Chapter 10: An Economic Theory of the Legal Process
•The procedural aspects of civil disputes concern the process from the filing of a
complaint to the resolution of the dispute through dismissal, settlement, or
•A full blown legal dispute can be depicted by the following (values will vary):
•Victims will consult a lawyer in order to tell them whether they have a legal
remedy that is economically viable.
•In order to bring suit, a plaintiff must have a cause of action, which usually
consists of harm caused by the defendant for which the law provides a remedy.
•Pretrial discovery: the process where the parties exchange extensive information
•Procedural law can be analyzed by looking at the effect of various laws on social
oAdministrative costs: the sum of the costs to everyone involved in passing
through the legal stages of a legal dispute (the costs of applying
oCosts of errors: costs that arise from the legal process making errors in
applying substantive law.
The errors distort incentives and impose a variety of costs on
•Assuming that the economic objective of procedural law is to minimize the sum
of administrative costs and error costs, minimize the following:
•Settlements that replicate the results of trials reduce the social costs of resolving
disputes (save on administration costs).
oSince they replicate the results of trials, any error costs from settlement
will be the same as the error costs from trial.
•In order to compute
, a standard of perfection is needed to compare
against the actual judgement.
oThe standard of perfection arises from a perfectly informed court who
gives all the right decisions relative to existing law and the actual facts.
oThe right decision by the perfectly informed court is called the perfect-
information judgement and is denoted
is the actual judgement, the extent of the court’s error
concerning damages is
oThe extent of the error does not necessarily need to be equal to its social
I.e. if damages are $500 too low so a manufacturer takes less
precaution (saves $1,000), which in turn causes an additional
$10,000 of harm to consumers,
•The circles in a decision tree represent probabilities, and the squares represent
•Use decision trees to make decisions (i.e. calculate p whereby the defendant is
indifferent between settlement and trial or where a lawyer is indifferent
between taking a case or not).
•A plaintiff normally has to hire a lawyer and pay filing fees to the court in order to
file a complaint.
oWhen deciding on whether to file a claim or not, the plaintiff must
compare the cost of filing the claim against the expected value of the
EV depends on what the plaintiff thinks will occur after filing the
•Probabilities and payoffs need to be attached to each event above (done by the
plaintiff with the help of a lawyer).
•American rule in legal disputes is that each party pay their own costs; the English
rule is that the loser pays all.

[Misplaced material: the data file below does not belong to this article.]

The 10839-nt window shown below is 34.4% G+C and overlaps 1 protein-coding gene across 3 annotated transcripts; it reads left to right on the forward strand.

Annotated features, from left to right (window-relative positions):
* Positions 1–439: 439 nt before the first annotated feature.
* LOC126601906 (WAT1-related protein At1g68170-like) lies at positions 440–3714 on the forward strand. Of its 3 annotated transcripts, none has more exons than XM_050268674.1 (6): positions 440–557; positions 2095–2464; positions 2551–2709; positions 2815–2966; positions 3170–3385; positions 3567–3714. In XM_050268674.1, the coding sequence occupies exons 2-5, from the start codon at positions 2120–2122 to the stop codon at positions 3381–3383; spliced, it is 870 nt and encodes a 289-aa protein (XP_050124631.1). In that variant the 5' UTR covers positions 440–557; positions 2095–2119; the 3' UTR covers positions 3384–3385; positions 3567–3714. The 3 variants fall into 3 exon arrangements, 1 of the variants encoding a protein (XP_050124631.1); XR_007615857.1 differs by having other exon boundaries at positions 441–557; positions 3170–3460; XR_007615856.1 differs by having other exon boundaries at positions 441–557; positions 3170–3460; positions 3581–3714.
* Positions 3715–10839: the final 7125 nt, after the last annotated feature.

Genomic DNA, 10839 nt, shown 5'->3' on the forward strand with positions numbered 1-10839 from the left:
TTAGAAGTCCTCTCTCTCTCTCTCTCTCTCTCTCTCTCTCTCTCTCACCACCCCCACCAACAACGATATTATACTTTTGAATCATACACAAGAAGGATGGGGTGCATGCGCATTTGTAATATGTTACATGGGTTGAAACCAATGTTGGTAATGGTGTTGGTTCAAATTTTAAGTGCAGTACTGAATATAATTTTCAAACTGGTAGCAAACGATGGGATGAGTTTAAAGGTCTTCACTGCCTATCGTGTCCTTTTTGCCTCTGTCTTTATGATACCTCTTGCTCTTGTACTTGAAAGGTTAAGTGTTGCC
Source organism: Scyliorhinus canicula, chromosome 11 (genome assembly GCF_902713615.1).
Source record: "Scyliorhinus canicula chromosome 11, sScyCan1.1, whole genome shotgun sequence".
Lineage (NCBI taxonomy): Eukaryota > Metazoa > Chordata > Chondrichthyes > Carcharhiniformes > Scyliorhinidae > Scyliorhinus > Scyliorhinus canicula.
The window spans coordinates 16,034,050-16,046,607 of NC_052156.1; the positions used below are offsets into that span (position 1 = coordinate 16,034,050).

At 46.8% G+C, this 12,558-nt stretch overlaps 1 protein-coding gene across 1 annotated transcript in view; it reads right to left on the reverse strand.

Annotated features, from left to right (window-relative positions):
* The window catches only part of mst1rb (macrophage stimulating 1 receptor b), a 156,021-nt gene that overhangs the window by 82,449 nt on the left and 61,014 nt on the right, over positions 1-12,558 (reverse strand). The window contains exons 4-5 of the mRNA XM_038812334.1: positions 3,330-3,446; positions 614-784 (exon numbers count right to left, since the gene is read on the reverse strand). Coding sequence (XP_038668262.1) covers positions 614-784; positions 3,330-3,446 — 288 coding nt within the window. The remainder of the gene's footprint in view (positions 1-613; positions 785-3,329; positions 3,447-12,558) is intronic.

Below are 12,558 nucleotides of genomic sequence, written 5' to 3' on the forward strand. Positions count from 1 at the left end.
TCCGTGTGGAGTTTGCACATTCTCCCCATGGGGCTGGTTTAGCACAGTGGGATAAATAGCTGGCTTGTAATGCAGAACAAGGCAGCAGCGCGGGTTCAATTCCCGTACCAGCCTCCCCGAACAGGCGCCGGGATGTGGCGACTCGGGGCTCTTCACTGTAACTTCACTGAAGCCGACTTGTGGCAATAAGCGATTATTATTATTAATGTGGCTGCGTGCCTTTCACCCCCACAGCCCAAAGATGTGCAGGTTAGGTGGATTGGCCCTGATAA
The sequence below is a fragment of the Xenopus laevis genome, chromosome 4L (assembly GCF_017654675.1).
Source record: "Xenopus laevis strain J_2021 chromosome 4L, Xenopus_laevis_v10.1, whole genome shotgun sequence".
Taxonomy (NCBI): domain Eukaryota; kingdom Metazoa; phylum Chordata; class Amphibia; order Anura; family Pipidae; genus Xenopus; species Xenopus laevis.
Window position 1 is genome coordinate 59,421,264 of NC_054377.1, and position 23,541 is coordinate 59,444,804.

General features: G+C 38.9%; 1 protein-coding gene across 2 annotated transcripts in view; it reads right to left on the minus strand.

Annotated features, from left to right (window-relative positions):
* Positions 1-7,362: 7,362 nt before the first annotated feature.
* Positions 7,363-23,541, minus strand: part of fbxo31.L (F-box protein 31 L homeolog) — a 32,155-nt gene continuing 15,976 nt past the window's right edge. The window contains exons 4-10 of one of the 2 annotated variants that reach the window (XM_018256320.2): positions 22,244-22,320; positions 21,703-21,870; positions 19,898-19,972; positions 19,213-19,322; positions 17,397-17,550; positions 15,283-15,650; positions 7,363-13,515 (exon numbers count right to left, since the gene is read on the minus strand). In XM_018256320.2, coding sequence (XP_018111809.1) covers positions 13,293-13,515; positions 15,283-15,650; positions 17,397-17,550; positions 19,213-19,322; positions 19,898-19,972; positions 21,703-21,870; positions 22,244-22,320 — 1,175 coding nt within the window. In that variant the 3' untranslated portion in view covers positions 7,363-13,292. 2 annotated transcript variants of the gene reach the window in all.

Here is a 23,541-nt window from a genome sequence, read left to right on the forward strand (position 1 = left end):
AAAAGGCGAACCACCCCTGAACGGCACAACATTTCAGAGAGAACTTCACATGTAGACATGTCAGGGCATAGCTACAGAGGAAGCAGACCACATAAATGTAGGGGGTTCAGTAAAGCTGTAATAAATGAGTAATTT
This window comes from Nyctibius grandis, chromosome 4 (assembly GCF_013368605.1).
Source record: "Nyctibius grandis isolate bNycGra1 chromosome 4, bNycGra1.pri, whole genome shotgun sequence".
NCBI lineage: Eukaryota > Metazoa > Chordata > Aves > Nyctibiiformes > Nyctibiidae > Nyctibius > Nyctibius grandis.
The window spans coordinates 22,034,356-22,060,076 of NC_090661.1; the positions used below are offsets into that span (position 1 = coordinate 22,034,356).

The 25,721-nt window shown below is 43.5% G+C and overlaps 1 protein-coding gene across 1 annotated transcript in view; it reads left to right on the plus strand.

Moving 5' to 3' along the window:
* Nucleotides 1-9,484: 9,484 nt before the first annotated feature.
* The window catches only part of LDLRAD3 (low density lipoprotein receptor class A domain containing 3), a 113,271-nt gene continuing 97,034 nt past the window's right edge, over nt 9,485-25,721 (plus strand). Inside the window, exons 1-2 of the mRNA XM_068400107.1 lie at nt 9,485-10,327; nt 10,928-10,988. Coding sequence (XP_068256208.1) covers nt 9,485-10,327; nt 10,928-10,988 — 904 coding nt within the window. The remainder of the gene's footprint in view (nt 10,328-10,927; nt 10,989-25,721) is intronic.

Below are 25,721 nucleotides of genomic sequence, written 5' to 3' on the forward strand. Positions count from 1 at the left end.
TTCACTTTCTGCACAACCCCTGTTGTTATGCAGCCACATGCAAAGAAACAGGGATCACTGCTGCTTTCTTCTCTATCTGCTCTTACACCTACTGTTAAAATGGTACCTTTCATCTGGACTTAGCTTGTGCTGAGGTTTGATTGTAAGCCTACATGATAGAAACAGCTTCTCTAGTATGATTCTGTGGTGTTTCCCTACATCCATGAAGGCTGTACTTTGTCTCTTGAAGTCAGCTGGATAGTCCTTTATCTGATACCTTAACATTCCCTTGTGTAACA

•When computing EV’s in a sequence of events, begin with the last possible event
and work toward the first event
oSince it is < 0, the rational plaintiff will not appeal if they lose at trial.
oThis tree is assuming each party pays it’s own costs
if rule were
changed to loser pays all, the EVA would drop further so the decision is
oSince the rational plaintiff does not appeal in the event they lose at trial, if
they lose at trial, their EV = 0.
oThe value of settling is $50 but $1 has to be paid as settlement costs and
the EV of not reaching settlement is 30.
is > 0, the plaintiff who reaches this stage will bargain.
oIf they filed the claim and settled immediately, the plaintiff would get $50
and have to pay $1; if not, they would have an EV of bargaining of $43.30
and have to pay $3.30 in discovering costs.
•The net payoff from filing is
, since the cost of filing (i.e.
costs of getting a lawyer, drafting the complaint and paying the filing fee to the
court) is $10 and the EV of the complaint itself is $46.30.
•A rational plaintiff does the following:
EVC ≥ FC → file legal complaint
EVC <FC → do not file legal complaint
•The defendant will solve a similar tree but instead their goal is to minimize the
costs to them.
oThe probabilities and payoffs may not be the same at each stage in the
•Game theory explains why rational bargainers sometimes fail to settle their
disputes and end up in trial.
•The plaintiff will want trial if they expect liability and a large judgement, and the
defendant expects no liability or a small judgement.
oThe parties are relatively optimistic.
•If the plaintiff’s EV of the judgement at trial exceeds the defendant’s EV of the
judgement at trial, the parties are said to be relatively optimistic.
oThe plaintiff usually rejects an offer by the defendant that falls short of the
EV of the legal claim.
oThe defendant usually rejects a demand by the plaintiff that exceeds the
EV of the legal liability.
•Relative optimism makes settlement out of court difficult.
•In many cases, the defendant knows less than the plaintiff about the extent of the
injury, and the plaintiff knows less than the defendant about the extent of the
defendant’s precautions against the accident.
oIf the defendant overestimates the plaintiff’s injury, and the plaintiff
overestimates the defendant’s precaution, both parties are said to be
settlement is easy.
oIf the defendant underestimates the plaintiff’s injury, and the plaintiff
underestimates the defendant’s precaution, both parties are said to be
settlement is hard.
•The EV of a legal claim diverges for the parties because of private information
valuable information possessed by one party and not possessed by the
•Relative optimism can be corrected through exchanging of information prior to
oOne party will tell the other party information that is beneficial for them
and thus the recipient of the information is getting ‘bad’ news.